Home5GFive trends that will shape the next decade in IoT (Vodafone on 2022 – and beyond)

Five trends that will shape the next decade in IoT (Vodafone on 2022 – and beyond)

Eighteen months ago, in the middle of the first COVID-19 wave, we launched a study to learn more about how businesses were using IoT. We sought to discover if IoT was helping them cope with the unprecedented challenges caused by the global pandemic. The findings were remarkable: almost all organisations deemed IoT essential for business success and a guarantee for operational continuity during periods of disruption.

As another year starts, people and organisations are still dealing with the uncertainty and upheaval caused by COVID-19, and IoT is still helping them to adapt, recover and thrive. IoT adoption has surged dramatically; Gartner predicts 47 percent of businesses are planning to increase their IoT investments. 

Brenneis – from technology to operational asset

Society is also benefitting. From vaccine distribution to greener grids, IoT has become one of the main platforms for the next phase of the ‘new normal’. 

Even though the current crisis is far from over, I am very optimistic about the future. Organisations have access to an unprecedented range of innovative solutions to make better, more informed decisions, improve their operational efficiency and create more inclusive and sustainable products for their customers. Digitalisation, which the pandemic made a strategic necessity, has now become central to national efforts to ‘build back better’. 

IoT has proven its mettle over the past years, and there is much more to come as businesses and society unleash the potential of the internet of things. This is my take on the five key trends that will shape the next decade in IoT.

1 | IoT will be an operational asset

According to Transforma Insights, the total number of IoT connections will grow from 9.4 billion in 2020 to 27.8 billion in 2030. This doesn’t just signal a surge in adoption; it also indicates an increase in reliance, and as more processes are automated, connectivity becomes as critical as electricity. This means IoT is no longer simply a technology; it’s now an operational asset on which businesses rely to manufacture, deliver and support their products and services.

2 | 5G will make IoT autonomous

5G will open up a new set of use cases for IoT that require real-time control. Today, IoT use cases are focused on information about the location and condition of devices. However, the combination of high bandwidth, low latency, high capacity and quality-of-service which comes with 5G makes the network deterministic – that is to say, guaranteed and reliable. 

As a result, the next-generation connectivity adds a third use case for IoT – control – allowing devices to be operated from a distance or run autonomously. Looking forward, 5G will make the controlling of remote devices, haptic sensing and virtual reality (VR) a reality. And in the next 10 years, 5G will unleash the potential of IoT to power autonomous vehicles, remote surgeries, green smart grids and much more.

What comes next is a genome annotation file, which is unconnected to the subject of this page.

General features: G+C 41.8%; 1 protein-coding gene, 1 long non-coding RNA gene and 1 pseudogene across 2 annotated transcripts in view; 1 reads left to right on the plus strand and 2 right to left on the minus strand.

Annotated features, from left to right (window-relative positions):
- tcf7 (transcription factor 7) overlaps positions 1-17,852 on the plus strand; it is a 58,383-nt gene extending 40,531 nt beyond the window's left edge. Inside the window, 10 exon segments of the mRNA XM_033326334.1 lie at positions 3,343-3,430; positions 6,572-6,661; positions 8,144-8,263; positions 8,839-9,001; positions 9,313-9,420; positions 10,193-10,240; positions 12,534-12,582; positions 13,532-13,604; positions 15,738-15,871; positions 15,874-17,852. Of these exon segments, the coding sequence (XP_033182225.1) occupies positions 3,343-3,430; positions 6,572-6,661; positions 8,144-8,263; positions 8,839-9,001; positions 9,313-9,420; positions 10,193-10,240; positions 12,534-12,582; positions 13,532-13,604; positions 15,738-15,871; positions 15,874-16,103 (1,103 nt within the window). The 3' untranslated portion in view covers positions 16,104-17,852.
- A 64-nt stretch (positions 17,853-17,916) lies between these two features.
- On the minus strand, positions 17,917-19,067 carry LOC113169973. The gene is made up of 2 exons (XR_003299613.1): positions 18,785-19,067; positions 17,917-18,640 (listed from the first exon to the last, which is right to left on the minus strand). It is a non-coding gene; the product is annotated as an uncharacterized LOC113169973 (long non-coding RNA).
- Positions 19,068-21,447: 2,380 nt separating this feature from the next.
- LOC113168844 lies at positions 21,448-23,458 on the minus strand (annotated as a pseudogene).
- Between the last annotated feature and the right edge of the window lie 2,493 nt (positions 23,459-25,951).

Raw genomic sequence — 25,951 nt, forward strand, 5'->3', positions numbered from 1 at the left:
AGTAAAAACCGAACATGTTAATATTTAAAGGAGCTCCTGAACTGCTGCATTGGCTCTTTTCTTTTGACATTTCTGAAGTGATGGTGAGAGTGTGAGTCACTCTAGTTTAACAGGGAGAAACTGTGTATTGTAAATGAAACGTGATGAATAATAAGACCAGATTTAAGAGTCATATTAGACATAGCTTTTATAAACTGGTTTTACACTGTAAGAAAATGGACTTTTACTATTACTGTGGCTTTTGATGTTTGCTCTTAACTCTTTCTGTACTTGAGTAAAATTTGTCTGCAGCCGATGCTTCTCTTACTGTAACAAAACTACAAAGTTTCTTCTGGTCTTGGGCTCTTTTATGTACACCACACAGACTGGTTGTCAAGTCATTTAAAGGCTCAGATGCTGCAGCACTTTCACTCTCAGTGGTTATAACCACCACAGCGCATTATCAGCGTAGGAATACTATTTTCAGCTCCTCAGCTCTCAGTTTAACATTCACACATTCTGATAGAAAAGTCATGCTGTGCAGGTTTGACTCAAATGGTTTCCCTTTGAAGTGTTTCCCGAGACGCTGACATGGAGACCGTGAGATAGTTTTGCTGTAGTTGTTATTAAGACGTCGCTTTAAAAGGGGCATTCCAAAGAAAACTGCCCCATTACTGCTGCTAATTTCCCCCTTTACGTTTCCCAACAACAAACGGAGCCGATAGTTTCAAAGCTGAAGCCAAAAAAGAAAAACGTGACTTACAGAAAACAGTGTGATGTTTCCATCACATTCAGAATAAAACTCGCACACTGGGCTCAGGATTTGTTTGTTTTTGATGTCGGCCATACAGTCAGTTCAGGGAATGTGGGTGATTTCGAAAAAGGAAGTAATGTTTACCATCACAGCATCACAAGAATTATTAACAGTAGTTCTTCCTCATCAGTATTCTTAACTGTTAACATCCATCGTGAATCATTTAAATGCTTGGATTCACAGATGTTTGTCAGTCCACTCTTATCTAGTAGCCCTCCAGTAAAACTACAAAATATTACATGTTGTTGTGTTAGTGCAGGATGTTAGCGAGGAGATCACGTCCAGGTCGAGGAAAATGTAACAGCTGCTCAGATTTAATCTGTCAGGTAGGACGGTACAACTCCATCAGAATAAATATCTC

3 | IoT ‘hyperscalers’ will emerge

As adoption and reliance on IoT increases, so does users’ expectation for service quality; customers today expect their Internet of Things solution not just to perform, but to perform consistently, reliably and predictably. Therefore, the value of IoT is no longer in the ‘technical build’ but in the ‘operational run’, and customers will demand not only high levels of technical reliability but also performant support. 

For organisations relying on IoT, an ultra-fast network is pointless if not underpinned by a support infrastructure that can perform to the same standards. This means the role of IoT providers and the conversation with customers will change as users start to demand holistic solutions from their suppliers that meet their technical, operational and support requirements.

4 | LPWA IoT will be a game-changer

As hardware continues to shrink and become more power-efficient, the new low-power wide-area (LPWA) IoT networks like NB-IoT and LTE-M will make IoT accessible to new use cases that require low cost and long lifetime connected devices. These LPWA technologies will be a game-changer for businesses and society over the next decade.

5 | IoT will drive sustainability

The worldwide lockdowns due to the global pandemic caused carbon emissions to decline by an estimated 2.4 billion tonnes in 2020, which taught organisations and governments an important lesson: if you don’t use it, or use it less, you reduce your impact. By using IoT, organisations get greater insight, can identify and eliminate wastage and can monitor and track their performance against their sustainability goals. 

Whether this is improving drivers’ behaviour to reduce fuel consumption, minimising the amount of raw materials wasted in production or energy use, IoT offers the means to measure, control and optimise processes. IoT also provides the eye and ears for sustainability thanks to devices to monitor the environment, so this data can be used to target and drive sustainable change.

At its core, IoT is an optimisation tool: something organisations seek and implement to achieve efficiency via the use of data. And it’s these efficiencies that organisations can tap into to become more sustainable, making better use of resources and driving out waste.

Previous post
Ultra-cheap, long-life, green-by-design – Sigfox teases biodegradable IoT at $0.30
Next post
LoRa Alliance adds new self-test capabilities LCTT pre-certification tool